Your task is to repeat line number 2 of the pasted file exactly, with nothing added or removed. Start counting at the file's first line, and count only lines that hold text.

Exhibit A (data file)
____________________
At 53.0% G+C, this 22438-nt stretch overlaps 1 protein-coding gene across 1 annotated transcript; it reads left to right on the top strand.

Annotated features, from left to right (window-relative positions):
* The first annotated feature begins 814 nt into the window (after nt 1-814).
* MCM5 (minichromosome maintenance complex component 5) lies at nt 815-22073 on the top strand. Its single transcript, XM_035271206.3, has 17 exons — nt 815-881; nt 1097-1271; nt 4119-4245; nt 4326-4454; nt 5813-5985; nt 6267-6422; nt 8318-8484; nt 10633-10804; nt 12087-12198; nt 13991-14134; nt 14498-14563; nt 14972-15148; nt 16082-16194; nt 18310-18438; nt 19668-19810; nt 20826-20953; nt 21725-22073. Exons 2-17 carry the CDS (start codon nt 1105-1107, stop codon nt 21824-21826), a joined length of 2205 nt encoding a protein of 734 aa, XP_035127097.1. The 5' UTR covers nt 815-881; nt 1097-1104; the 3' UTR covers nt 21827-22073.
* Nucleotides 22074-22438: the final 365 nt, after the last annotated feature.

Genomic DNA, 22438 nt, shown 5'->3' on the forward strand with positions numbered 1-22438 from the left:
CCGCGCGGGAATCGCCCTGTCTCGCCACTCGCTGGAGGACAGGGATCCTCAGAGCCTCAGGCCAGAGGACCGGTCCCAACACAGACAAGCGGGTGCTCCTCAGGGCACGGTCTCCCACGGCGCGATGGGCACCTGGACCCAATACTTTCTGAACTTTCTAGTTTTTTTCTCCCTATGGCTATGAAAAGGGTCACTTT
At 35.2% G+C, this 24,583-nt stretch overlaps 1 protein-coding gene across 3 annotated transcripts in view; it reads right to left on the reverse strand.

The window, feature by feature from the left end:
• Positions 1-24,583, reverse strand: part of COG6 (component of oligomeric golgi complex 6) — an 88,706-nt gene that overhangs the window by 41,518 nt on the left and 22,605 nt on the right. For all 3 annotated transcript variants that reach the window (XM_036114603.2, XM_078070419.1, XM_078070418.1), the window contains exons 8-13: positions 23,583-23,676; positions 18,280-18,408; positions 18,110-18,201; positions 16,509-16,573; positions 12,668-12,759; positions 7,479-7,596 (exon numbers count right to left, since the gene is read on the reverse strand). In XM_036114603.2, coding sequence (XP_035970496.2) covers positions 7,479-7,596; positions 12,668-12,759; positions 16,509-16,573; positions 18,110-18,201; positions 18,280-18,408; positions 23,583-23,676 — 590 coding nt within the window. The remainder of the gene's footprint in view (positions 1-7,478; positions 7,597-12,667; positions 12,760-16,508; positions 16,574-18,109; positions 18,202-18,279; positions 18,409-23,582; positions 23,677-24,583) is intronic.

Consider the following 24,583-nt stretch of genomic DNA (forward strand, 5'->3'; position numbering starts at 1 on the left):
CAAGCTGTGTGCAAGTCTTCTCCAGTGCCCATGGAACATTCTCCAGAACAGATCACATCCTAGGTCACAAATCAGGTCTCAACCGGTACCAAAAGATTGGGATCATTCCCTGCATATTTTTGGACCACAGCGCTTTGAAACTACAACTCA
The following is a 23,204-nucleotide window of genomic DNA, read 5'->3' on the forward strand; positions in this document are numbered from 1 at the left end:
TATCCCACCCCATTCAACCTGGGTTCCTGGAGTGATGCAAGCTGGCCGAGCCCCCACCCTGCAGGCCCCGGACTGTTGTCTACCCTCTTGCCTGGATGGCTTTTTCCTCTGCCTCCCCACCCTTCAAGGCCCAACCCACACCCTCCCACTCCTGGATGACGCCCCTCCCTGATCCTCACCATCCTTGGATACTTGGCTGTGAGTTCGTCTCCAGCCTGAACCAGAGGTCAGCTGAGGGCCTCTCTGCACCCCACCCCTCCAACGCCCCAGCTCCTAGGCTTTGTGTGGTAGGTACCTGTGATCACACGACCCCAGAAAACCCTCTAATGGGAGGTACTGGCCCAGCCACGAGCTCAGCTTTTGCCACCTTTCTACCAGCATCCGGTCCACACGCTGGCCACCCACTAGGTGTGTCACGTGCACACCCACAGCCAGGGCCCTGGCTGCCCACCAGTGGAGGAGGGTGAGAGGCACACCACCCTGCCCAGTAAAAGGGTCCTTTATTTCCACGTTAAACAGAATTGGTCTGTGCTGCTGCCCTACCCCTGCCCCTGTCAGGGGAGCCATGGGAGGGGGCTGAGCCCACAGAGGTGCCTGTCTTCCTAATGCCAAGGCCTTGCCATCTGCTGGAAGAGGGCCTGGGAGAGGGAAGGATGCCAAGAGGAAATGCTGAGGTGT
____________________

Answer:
Annotated features, from left to right (window-relative positions):